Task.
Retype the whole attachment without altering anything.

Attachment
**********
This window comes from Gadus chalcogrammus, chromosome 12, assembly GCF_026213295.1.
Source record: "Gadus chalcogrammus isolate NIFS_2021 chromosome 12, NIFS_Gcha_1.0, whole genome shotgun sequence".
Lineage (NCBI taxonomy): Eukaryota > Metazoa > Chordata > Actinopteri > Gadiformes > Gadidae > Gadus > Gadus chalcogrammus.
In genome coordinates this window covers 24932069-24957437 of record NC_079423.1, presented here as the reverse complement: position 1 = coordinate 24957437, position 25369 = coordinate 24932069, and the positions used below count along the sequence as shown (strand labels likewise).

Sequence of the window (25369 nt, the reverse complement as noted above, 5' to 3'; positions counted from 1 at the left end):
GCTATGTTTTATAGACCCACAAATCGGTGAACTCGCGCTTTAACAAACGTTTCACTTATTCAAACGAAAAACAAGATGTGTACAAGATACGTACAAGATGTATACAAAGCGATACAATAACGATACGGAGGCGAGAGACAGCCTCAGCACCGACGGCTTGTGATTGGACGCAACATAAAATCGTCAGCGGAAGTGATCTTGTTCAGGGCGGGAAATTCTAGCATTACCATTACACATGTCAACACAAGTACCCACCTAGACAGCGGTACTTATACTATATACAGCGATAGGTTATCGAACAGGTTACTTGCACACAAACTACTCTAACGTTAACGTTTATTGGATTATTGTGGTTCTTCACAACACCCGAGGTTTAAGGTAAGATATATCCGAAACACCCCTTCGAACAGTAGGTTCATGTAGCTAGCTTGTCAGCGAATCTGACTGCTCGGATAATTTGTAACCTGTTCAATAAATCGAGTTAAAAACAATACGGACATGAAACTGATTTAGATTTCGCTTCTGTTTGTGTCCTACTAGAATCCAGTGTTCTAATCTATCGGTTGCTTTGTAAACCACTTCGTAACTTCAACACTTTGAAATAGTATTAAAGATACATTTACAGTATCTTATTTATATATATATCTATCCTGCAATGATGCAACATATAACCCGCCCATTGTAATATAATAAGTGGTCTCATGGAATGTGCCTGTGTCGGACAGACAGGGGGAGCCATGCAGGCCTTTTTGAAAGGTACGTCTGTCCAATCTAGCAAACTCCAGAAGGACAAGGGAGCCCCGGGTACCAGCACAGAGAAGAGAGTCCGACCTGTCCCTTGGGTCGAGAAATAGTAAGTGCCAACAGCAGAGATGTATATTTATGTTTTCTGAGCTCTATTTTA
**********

This window comes from Gadus chalcogrammus, chromosome 12, assembly GCF_026213295.1.
Source record: "Gadus chalcogrammus isolate NIFS_2021 chromosome 12, NIFS_Gcha_1.0, whole genome shotgun sequence".
Lineage (NCBI taxonomy): Eukaryota > Metazoa > Chordata > Actinopteri > Gadiformes > Gadidae > Gadus > Gadus chalcogrammus.
In genome coordinates this window covers 24932069-24957437 of record NC_079423.1, presented here as the reverse complement: position 1 = coordinate 24957437, position 25369 = coordinate 24932069, and the positions used below count along the sequence as shown (strand labels likewise).

Sequence of the window (25369 nt, the reverse complement as noted above, 5' to 3'; positions counted from 1 at the left end):
GCTATGTTTTATAGACCCACAAATCGGTGAACTCGCGCTTTAACAAACGTTTCACTTATTCAAACGAAAAACAAGATGTGTACAAGATACGTACAAGATGTATACAAAGCGATACAATAACGATACGGAGGCGAGAGACAGCCTCAGCACCGACGGCTTGTGATTGGACGCAACATAAAATCGTCAGCGGAAGTGATCTTGTTCAGGGCGGGAAATTCTAGCATTACCATTACACATGTCAACACAAGTACCCACCTAGACAGCGGTACTTATACTATATACAGCGATAGGTTATCGAACAGGTTACTTGCACACAAACTACTCTAACGTTAACGTTTATTGGATTATTGTGGTTCTTCACAACACCCGAGGTTTAAGGTAAGATATATCCGAAACACCCCTTCGAACAGTAGGTTCATGTAGCTAGCTTGTCAGCGAATCTGACTGCTCGGATAATTTGTAACCTGTTCAATAAATCGAGTTAAAAACAATACGGACATGAAACTGATTTAGATTTCGCTTCTGTTTGTGTCCTACTAGAATCCAGTGTTCTAATCTATCGGTTGCTTTGTAAACCACTTCGTAACTTCAACACTTTGAAATAGTATTAAAGATACATTTACAGTATCTTATTTATATATATATCTATCCTGCAATGATGCAACATATAACCCGCCCATTGTAATATAATAAGTGGTCTCATGGAATGTGCCTGTGTCGGACAGACAGGGGGAGCCATGCAGGCCTTTTTGAAAGGTACGTCTGTCCAATCTAGCAAACTCCAGAAGGACAAGGGAGCCCCGGGTACCAGCACAGAGAAGAGAGTCCGACCTGTCCCTTGGGTCGAGAAATAGTAAGTGCCAACAGCAGAGATGTATATTTATGTTTTCTGAGCTCTATTTTA